I mean, how far does this go?

Cunning Sparkmage
2R
Creature
0/1
T: ~foo~ deals one damage to target creature or player.
At the end of your opponent's turn, if Cunning Sparkmage is untapped, Cunning Sparkmage deals one damage to that opponent.

There, that's a better design, right?
When people complain about the "dumbing down of Magic", the spellbomb comment illustrates excatly what they are talking about.  Good cards with tough choices are better than middling cards with no choices, IMHO. Thank gawd I don't play standard - RAWR ATTACK!

But I really wanted to comment on this:

I think I'll go with the set's lead developer, Mike Turian. He's likely one of the top ten Limited Magic players of all time, and I learned a ton about making Limited formats from him while we developed the set. He's also very handsome.



Turian is many things, I'm not sure handsome is one of the words I'd use but he is funny as hell.  However, I can't believe you'd choose him since he still has still not apologized for Tarmogoyf.
Classic Quarter
(www.classicquarter.com)
Man, where were all you guys when combat damage got taken off the stack? We could have used the "forcing us to make interesting choices is good, having Sakura-Tribe Elder just do everything is bad" crowd then ;-P
The new spellbombs have a different kind of tension in the decision between choosing to use it now or later. Numerous time during the prerelease, I'd be faced with a choice whether to crack my Horizon Spellbomb with or without paying the "draw cost". If crack it now, I won't be able to cast my three drop but if I don't crack it I might miss my four drop. With the increased activation cost of these spellbombs, they represent a significant alteration to your curve as compared to the one mana activation of the past spell bombs.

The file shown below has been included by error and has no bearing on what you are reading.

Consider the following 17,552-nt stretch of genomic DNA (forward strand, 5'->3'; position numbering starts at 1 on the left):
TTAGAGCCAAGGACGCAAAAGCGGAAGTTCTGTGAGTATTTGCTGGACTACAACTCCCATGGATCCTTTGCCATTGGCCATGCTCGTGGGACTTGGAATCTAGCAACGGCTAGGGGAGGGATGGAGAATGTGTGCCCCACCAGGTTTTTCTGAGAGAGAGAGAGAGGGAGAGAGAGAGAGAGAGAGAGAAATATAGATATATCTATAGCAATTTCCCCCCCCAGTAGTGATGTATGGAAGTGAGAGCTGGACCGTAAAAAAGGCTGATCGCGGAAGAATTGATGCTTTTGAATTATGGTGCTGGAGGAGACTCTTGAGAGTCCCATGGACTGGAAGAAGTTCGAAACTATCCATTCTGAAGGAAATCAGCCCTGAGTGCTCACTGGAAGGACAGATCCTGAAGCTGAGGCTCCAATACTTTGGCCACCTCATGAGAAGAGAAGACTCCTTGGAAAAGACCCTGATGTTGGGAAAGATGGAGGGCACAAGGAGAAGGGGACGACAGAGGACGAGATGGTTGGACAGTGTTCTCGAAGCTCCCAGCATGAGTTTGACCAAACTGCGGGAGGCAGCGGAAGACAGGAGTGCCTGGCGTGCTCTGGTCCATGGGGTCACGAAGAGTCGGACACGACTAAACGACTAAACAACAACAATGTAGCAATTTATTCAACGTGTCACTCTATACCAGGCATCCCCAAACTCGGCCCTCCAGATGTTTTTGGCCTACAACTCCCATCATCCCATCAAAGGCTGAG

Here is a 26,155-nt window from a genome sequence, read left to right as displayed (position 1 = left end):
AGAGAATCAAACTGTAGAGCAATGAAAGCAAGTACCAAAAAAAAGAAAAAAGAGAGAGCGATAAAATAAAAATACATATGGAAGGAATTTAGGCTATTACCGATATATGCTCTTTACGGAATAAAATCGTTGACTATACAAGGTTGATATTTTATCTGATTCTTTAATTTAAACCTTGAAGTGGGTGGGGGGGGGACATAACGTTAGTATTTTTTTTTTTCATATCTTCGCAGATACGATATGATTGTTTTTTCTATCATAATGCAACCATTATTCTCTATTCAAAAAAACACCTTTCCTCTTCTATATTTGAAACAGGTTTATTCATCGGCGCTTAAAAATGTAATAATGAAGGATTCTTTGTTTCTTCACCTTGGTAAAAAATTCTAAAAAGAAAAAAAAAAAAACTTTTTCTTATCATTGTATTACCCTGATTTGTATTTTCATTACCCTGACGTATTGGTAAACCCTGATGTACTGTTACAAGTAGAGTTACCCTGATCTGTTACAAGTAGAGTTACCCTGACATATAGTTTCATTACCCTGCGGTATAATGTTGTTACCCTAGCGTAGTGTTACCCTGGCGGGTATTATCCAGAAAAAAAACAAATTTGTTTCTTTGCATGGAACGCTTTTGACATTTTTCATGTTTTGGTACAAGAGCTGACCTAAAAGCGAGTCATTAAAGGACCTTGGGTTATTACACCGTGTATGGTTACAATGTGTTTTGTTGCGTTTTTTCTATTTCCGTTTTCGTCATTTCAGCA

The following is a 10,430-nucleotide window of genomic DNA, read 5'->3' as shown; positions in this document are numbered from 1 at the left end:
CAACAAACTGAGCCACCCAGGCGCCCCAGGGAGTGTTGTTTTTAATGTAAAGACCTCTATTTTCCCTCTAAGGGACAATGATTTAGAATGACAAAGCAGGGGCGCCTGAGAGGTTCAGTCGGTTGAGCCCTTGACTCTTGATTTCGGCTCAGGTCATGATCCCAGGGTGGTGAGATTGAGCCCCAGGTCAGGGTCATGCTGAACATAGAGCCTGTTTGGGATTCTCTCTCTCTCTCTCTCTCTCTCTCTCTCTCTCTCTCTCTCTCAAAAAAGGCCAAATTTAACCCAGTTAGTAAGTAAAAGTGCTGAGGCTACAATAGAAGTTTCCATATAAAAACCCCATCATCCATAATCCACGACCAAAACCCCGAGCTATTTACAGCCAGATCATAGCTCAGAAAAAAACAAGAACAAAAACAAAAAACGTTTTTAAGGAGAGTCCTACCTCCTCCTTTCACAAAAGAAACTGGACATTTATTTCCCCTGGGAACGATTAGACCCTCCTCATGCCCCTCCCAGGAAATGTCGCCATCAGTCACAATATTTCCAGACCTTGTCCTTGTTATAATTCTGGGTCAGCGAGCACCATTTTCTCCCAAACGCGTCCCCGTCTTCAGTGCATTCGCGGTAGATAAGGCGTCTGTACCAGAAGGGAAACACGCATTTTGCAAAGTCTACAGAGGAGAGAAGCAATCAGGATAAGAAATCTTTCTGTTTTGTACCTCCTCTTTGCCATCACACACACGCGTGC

Of course, this argument really only applies to the Green one as the others are more utility than anything else. 

Another change in the new spellbombs is that it shifts the thinking from play into deckbuilding. A deck would never run an off color spellbomb in Mirrodin but the new spellbombs can plug holes present in an off-color deck in a way that the old ones never can. They also a much greater combo potential than the previous ones.
Man, where were all you guys when combat damage got taken off the stack? We could have used the "forcing us to make interesting choices is good, having Sakura-Tribe Elder just do everything is bad" crowd then ;-P



That is a clever and very fair point. However, can't we use the same point to illustrate a the contradiction in Wotc's thinking?

As you correctly point out, when damage-on-the-stack was removed, I seem to recall that Wotc's party line was that when damage stacked your creatures could do everything; STE could trade with an X/1 AND fetch a land; Mogg Fanatic could trade with an X/1 AND ping something else, that was a problem. We were told that this was A Bad Thing, and that the tension and interesting game states caused by making creatures do only one thing or the other in such situations was much better, and would make the game a lot more interesting.

The logic behind the spellbombs follows a completely opposite path! Ok, perhaps people who liked damage on the stack but not the new spellbombs are being inconsistent. But by this very argument you raise, isn't Wotc kind of also turning its back on its own logic used to justify the changes to damage?
"Personally, I believe $50 is the roof that someone will pay for a Standard card, Mythic or otherwise." - Ben Bleiweiss, StarCity Games ----------------------------------------------------------
A fair question, and I'm not a developer, but here's a reasonable answer I see: there is such a thing as nuance and degree. Not every card has to be made as simple as possible, and not every card has to be made as skill-testing as possible. Different crowds enjoy different things. There is not one overriding philosophy that guides this, but a instead an overall goal that requires course corrections on both sides to achieve.